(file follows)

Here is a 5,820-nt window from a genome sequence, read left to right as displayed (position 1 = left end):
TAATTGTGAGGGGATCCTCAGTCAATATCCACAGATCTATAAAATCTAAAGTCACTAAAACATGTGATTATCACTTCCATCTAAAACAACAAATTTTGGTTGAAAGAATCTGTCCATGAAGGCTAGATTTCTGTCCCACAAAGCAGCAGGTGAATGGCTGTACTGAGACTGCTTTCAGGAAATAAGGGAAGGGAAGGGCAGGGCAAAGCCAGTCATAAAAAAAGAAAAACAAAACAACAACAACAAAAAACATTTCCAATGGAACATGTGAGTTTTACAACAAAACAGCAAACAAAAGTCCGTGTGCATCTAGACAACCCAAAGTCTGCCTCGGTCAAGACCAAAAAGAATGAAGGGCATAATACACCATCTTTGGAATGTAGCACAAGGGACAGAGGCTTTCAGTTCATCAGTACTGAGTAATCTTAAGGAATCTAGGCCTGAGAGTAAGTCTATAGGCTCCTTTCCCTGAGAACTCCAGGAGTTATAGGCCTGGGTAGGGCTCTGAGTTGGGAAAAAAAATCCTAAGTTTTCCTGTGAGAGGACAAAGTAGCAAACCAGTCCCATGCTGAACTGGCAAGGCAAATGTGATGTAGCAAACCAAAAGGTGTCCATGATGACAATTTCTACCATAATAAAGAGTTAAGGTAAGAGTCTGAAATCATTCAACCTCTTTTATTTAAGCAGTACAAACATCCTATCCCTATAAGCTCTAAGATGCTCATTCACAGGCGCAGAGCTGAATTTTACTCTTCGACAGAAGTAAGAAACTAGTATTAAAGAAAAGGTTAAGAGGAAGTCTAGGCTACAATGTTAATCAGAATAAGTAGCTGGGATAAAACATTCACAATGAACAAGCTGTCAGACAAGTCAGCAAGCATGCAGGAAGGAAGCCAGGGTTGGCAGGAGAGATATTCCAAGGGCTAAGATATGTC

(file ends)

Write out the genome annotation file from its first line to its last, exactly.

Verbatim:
Here is a 5,820-nt window from a genome sequence, read left to right as displayed (position 1 = left end):
TAATTGTGAGGGGATCCTCAGTCAATATCCACAGATCTATAAAATCTAAAGTCACTAAAACATGTGATTATCACTTCCATCTAAAACAACAAATTTTGGTTGAAAGAATCTGTCCATGAAGGCTAGATTTCTGTCCCACAAAGCAGCAGGTGAATGGCTGTACTGAGACTGCTTTCAGGAAATAAGGGAAGGGAAGGGCAGGGCAAAGCCAGTCATAAAAAAAGAAAAACAAAACAACAACAACAAAAAACATTTCCAATGGAACATGTGAGTTTTACAACAAAACAGCAAACAAAAGTCCGTGTGCATCTAGACAACCCAAAGTCTGCCTCGGTCAAGACCAAAAAGAATGAAGGGCATAATACACCATCTTTGGAATGTAGCACAAGGGACAGAGGCTTTCAGTTCATCAGTACTGAGTAATCTTAAGGAATCTAGGCCTGAGAGTAAGTCTATAGGCTCCTTTCCCTGAGAACTCCAGGAGTTATAGGCCTGGGTAGGGCTCTGAGTTGGGAAAAAAAATCCTAAGTTTTCCTGTGAGAGGACAAAGTAGCAAACCAGTCCCATGCTGAACTGGCAAGGCAAATGTGATGTAGCAAACCAAAAGGTGTCCATGATGACAATTTCTACCATAATAAAGAGTTAAGGTAAGAGTCTGAAATCATTCAACCTCTTTTATTTAAGCAGTACAAACATCCTATCCCTATAAGCTCTAAGATGCTCATTCACAGGCGCAGAGCTGAATTTTACTCTTCGACAGAAGTAAGAAACTAGTATTAAAGAAAAGGTTAAGAGGAAGTCTAGGCTACAATGTTAATCAGAATAAGTAGCTGGGATAAAACATTCACAATGAACAAGCTGTCAGACAAGTCAGCAAGCATGCAGGAAGGAAGCCAGGGTTGGCAGGAGAGATATTCCAAGGGCTAAGATATGTC